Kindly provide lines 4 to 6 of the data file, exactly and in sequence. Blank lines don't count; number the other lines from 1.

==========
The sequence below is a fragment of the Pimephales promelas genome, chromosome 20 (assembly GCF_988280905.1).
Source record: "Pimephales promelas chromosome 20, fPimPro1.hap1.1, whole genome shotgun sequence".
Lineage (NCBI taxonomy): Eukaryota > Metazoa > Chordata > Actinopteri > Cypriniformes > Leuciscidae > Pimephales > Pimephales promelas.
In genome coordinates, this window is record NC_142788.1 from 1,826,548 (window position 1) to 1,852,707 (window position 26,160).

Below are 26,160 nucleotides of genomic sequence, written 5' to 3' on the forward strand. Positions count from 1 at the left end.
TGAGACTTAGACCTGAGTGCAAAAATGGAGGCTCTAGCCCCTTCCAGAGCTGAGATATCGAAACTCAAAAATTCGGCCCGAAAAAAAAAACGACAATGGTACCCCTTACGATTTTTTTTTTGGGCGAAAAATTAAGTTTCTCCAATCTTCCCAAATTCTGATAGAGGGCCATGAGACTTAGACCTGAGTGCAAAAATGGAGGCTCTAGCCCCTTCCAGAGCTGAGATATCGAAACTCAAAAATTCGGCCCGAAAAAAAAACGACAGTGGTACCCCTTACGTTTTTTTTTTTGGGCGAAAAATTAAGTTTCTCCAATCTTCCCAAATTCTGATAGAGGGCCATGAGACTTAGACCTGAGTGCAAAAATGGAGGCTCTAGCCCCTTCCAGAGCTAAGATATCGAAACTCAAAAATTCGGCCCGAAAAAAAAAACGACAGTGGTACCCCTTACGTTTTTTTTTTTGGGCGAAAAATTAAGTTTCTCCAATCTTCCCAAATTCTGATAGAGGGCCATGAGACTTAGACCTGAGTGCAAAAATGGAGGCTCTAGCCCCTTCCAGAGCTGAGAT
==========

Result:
In genome coordinates, this window is record NC_142788.1 from 1,826,548 (window position 1) to 1,852,707 (window position 26,160).

Below are 26,160 nucleotides of genomic sequence, written 5' to 3' on the forward strand. Positions count from 1 at the left end.
TGAGACTTAGACCTGAGTGCAAAAATGGAGGCTCTAGCCCCTTCCAGAGCTGAGATATCGAAACTCAAAAATTCGGCCCGAAAAAAAAAACGACAATGGTACCCCTTACGATTTTTTTTTTGGGCGAAAAATTAAGTTTCTCCAATCTTCCCAAATTCTGATAGAGGGCCATGAGACTTAGACCTGAGTGCAAAAATGGAGGCTCTAGCCCCTTCCAGAGCTGAGATATCGAAACTCAAAAATTCGGCCCGAAAAAAAAACGACAGTGGTACCCCTTACGTTTTTTTTTTTGGGCGAAAAATTAAGTTTCTCCAATCTTCCCAAATTCTGATAGAGGGCCATGAGACTTAGACCTGAGTGCAAAAATGGAGGCTCTAGCCCCTTCCAGAGCTAAGATATCGAAACTCAAAAATTCGGCCCGAAAAAAAAAACGACAGTGGTACCCCTTACGTTTTTTTTTTTGGGCGAAAAATTAAGTTTCTCCAATCTTCCCAAATTCTGATAGAGGGCCATGAGACTTAGACCTGAGTGCAAAAATGGAGGCTCTAGCCCCTTCCAGAGCTGAGAT